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By David Bacon
     FRESNO, CA (3/29/00) -- It's more than ironic that the reporters, technicians and anchors of Fresno's Spanish-language television are paid less than their English-language counterparts.  KFTV Channel 21 belongs to a huge media empire owned by some of Mexico's richest investors - Univision.
     But the pay at the station doesn't reflect the company's extensive resources.  A news anchor at Fresno's English-language stations can make $80,000 a year.  Fermin Chavez makes just over a third of that for the same job at Channel 21. Master controller Martin Castellano, who has been with the station 10 years, makes $21,500 a year, while at other local stations they make $30,000 and more.
     "I feel that Univision is discriminating against me because I do what they need to serve the fastest-growing media market in California - I speak Spanish," reporter Reina Cardenas declares angrily. 
     In California's schools, even in the post-bilingual education era, teachers earn a premium on top of their regular salary if they speak Spanish as well as English.  But being bilingual not only carries a penalty at Univision instead of a premium.  The lower wages also harken back to an unpleasant memory for Latino workers in the Southwest - the notorious Mexican wage. 
     For a century, until the civil rights movements of the sixties, Mexican workers in mines, railroads and factories were paid a special wage that was lower than their white counterparts doing the same work. In fact, the Mexican wage caused an armed uprising at the small Sonoran town of Cananea in 1906, in a famous battle that heralded the Mexican revolution.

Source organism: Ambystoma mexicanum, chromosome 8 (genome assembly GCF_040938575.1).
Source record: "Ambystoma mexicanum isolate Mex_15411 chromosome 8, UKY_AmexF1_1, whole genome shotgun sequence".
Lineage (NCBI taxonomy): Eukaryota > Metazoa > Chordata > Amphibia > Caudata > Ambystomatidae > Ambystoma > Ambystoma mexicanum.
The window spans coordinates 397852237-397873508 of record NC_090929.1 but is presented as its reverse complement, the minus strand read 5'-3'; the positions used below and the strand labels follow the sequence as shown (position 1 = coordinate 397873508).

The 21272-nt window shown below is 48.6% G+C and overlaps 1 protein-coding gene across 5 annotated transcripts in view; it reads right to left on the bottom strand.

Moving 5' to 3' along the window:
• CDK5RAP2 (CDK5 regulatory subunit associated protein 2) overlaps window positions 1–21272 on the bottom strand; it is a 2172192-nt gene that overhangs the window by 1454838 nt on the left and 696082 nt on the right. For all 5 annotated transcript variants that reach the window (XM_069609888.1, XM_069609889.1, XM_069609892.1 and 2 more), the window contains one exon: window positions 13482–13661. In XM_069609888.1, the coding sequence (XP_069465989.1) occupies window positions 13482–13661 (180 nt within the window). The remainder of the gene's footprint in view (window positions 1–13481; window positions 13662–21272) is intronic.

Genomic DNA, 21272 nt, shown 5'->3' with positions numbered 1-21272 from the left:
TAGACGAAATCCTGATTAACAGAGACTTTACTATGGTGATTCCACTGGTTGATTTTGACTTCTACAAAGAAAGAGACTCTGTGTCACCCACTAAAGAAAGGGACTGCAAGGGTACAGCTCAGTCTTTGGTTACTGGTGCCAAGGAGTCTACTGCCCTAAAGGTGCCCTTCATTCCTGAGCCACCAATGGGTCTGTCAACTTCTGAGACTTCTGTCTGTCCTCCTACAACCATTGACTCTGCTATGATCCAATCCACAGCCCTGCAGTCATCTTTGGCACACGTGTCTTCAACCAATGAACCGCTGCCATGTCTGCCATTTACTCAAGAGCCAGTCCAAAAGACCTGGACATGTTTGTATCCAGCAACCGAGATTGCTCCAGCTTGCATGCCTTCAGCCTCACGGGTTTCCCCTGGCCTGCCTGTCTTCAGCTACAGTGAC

Univision's wage scale has provoked similar outrage among its workers, although they express it more peacefully.  First, the workers at Channel 21 organized a union, and in May of last year narrowly voted in favor of joining Local 51 of the National Association of Broadcast Employees and Technicians.  Then, after more than 20 session of negotiations failed to produce a contract they could accept, some of the station's employees took a more drastic step.  They stopped eating.
     The fast of two Channel 21 employees, Cardenas and Castellano, has been going on for over six weeks.  They've been joined by the negotiator for their union, Carrie Biggs-Adams, who works a regular job for NBC in LA in addition to helping with bargaining in Fresno.  Two community supporters have also taken the same step in solidarity - Angel Noriega from the Committee of the Poor, and Tami Van Dyne, a staff member at the hotel and restaurant employees union.
     Cardenas and her fellow workers took the step to try to send a message to Univision's CEO, Henry Cisneros.  He is the former mayor of San Antonio, was Clinton's first secretary of Housing and Urban Development, and is a longtime supporter of the United Farm Workers. In an era in which the Latino vote has become crucial to winning elections in many states, Cisneros packs a lot of political weight in the Democratic Party.